I have never renovated anything, not really, or been significantly involved with renovations. So I find myself suddenly tired of renovations. And with the excitement having worn thin, I'm often just annoyed. The rain didn't help. It rained everyday for about a week and the pasture became a mud pit. A combination of environmental factors led Thunder to get a blood clot in her hoof. Liz called the vet out from Seoul. As all things horse related in Korea, it's hard. There is only one equine veterinarian service in South Korea and while there are other large animal vets closer, many haven't handled a horse since college. They're just not that common. The vet in Seoul wouldn't even com two hours out to our farm if it wasn't for our feed dealer who put us in contact with him. My friend has to call him directly, otherwise the office staff will just say no.
The farm call fee is about $200.00 and with a two hour drive, four hours round trip assuming there is no traffic, toll fees, fuel and what not, this price is dirt cheep. The vets from the equine hospital are really good too. The blood clot was small, and because there is not a lot of information about this on the internet, I have no idea about the long term ramafications for Thunder had her hoof not been opened up.
But this lead to more renovations. Our pseudo stalls for feeding weren't enough to keep her in so Mr. O welded us some stalls. Had we been in the states we could have just bough some corral panels but here you buy the pipe and have someone do the welding. All three gates are on hinges and can be swung against the wall for when we don't need stalls. Mr. O also put a half door at the back of the barn. This allows us to take the wheelbarrow out and clean the run in.
Everything is actually being re-purposed from apple farm use to stables. So the barn was an equipment shed and the run in behind the barn housed two big water tanks. There are circular groves in the floor. One of the renovations is pouring concrete on top to level the space.
There is a lot going on behind the barn too. A long time a go, the village used to get their water from an underground spring. it was sealed off and the overflow run to a pond at the front of the property. Liz is opening it back up. She has installed a retaining wall and a small pond area. Water runs out in a small brook to a second pond before flowing out into a the ditch that runs the length of the farm road where it will eventually flow into the stream at the base of the mountain.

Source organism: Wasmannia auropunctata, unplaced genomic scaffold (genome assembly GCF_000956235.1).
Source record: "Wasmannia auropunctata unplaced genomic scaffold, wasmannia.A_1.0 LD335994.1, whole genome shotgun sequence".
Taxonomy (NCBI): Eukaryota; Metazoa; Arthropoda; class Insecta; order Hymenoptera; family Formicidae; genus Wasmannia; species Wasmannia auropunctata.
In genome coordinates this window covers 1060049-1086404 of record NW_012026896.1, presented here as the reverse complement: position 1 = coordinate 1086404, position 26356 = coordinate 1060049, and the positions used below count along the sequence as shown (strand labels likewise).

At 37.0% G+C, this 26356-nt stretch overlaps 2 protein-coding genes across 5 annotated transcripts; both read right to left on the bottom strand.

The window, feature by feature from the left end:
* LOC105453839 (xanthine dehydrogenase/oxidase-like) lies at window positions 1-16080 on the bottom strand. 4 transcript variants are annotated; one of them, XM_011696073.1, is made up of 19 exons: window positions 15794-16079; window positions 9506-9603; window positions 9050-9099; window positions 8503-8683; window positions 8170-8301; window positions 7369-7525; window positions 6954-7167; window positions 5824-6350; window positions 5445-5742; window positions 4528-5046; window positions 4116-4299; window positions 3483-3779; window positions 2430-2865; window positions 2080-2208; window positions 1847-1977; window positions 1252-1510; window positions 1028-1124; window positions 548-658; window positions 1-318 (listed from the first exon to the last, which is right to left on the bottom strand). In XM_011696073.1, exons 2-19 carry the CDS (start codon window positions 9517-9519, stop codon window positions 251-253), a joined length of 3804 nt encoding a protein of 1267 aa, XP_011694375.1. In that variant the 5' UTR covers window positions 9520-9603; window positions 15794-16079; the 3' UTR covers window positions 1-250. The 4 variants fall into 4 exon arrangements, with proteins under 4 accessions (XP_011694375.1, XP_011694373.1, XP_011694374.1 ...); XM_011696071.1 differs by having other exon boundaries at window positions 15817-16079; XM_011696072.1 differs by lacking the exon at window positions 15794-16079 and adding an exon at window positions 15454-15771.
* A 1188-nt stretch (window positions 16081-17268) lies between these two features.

This means an endless supply of fresh water for the the horses and by putting things back to the way they where this had led to quite a few wild animals re-inhabiting the mountainside behind the barn. I've heard and see a very big, beautiful pheasant. Thor is terrified of him. There is also an owl, and some kind of larger cat. Not a big cat, but a wild cat of some sort. I've heard his or her cries and it's nothing like a tame cat. It's haunting and spine tingling.
Liz also took down the chicken house, so for now we don't have any chickens. If we do get more chickens, they'll be housed near the horses. A roadway is going through the old pond area. When finished happy horse will be a trail park. With limited space for trail riding in Korea... I mean, you can go out on the roads but its more dangerous than it ever was in the states. There are deep ditches everywhere and while none of our horses are afraid of cars, my misadventure on the roads last year taught me how unprepared people are to encounter a horse on the road.
The car was flying down the road and though he had time to see us, didn't and missed Super by a few centimeters... With the deep, concrete ditch on the side was no where for him to go. I probably need to photograph the unique obstacles in South Korea. Also, Super is a coward. He gets really worried about a patched pot hole or change in pavement color while, cars as far as he is concerned, are perfectly safe. He has a funny thing about wanting to follow white vehicles... he'll follow any vehicle as if it were a heard leader, but will practically chase after white ones.
Mariel R. is an ESL teacher, horse trainer, writer, editor, sporadic blogger, and lover of beer. She lives in South Korea with two cats, three horses, a German Shepherd and 17 chickens.
Bear (Gom in Korean) then (above) now (below)
Geumbi (Goldy in English) R.I.P February, 23, 2018